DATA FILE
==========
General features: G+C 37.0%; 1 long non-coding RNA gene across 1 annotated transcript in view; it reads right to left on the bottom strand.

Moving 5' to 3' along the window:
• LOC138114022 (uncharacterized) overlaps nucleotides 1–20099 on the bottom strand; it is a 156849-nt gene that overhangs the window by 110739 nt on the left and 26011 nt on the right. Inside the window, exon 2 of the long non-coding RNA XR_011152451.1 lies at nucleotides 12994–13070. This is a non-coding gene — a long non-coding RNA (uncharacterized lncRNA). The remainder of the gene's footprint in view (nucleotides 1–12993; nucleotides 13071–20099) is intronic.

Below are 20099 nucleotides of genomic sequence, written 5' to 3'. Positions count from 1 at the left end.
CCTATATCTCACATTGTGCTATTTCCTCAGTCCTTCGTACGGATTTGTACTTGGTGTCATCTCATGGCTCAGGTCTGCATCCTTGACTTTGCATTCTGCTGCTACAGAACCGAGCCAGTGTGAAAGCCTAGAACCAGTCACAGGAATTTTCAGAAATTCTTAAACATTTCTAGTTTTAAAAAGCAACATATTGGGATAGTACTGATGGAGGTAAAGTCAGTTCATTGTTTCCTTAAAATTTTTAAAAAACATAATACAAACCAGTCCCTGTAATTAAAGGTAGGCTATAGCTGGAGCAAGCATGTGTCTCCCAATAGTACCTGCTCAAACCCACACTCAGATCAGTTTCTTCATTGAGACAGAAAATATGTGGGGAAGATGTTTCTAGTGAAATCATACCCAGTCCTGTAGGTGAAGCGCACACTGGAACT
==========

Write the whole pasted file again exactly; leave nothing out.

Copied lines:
General features: G+C 37.0%; 1 long non-coding RNA gene across 1 annotated transcript in view; it reads right to left on the bottom strand.

Moving 5' to 3' along the window:
• LOC138114022 (uncharacterized) overlaps nucleotides 1–20099 on the bottom strand; it is a 156849-nt gene that overhangs the window by 110739 nt on the left and 26011 nt on the right. Inside the window, exon 2 of the long non-coding RNA XR_011152451.1 lies at nucleotides 12994–13070. This is a non-coding gene — a long non-coding RNA (uncharacterized lncRNA). The remainder of the gene's footprint in view (nucleotides 1–12993; nucleotides 13071–20099) is intronic.

Below are 20099 nucleotides of genomic sequence, written 5' to 3'. Positions count from 1 at the left end.
CCTATATCTCACATTGTGCTATTTCCTCAGTCCTTCGTACGGATTTGTACTTGGTGTCATCTCATGGCTCAGGTCTGCATCCTTGACTTTGCATTCTGCTGCTACAGAACCGAGCCAGTGTGAAAGCCTAGAACCAGTCACAGGAATTTTCAGAAATTCTTAAACATTTCTAGTTTTAAAAAGCAACATATTGGGATAGTACTGATGGAGGTAAAGTCAGTTCATTGTTTCCTTAAAATTTTTAAAAAACATAATACAAACCAGTCCCTGTAATTAAAGGTAGGCTATAGCTGGAGCAAGCATGTGTCTCCCAATAGTACCTGCTCAAACCCACACTCAGATCAGTTTCTTCATTGAGACAGAAAATATGTGGGGAAGATGTTTCTAGTGAAATCATACCCAGTCCTGTAGGTGAAGCGCACACTGGAACT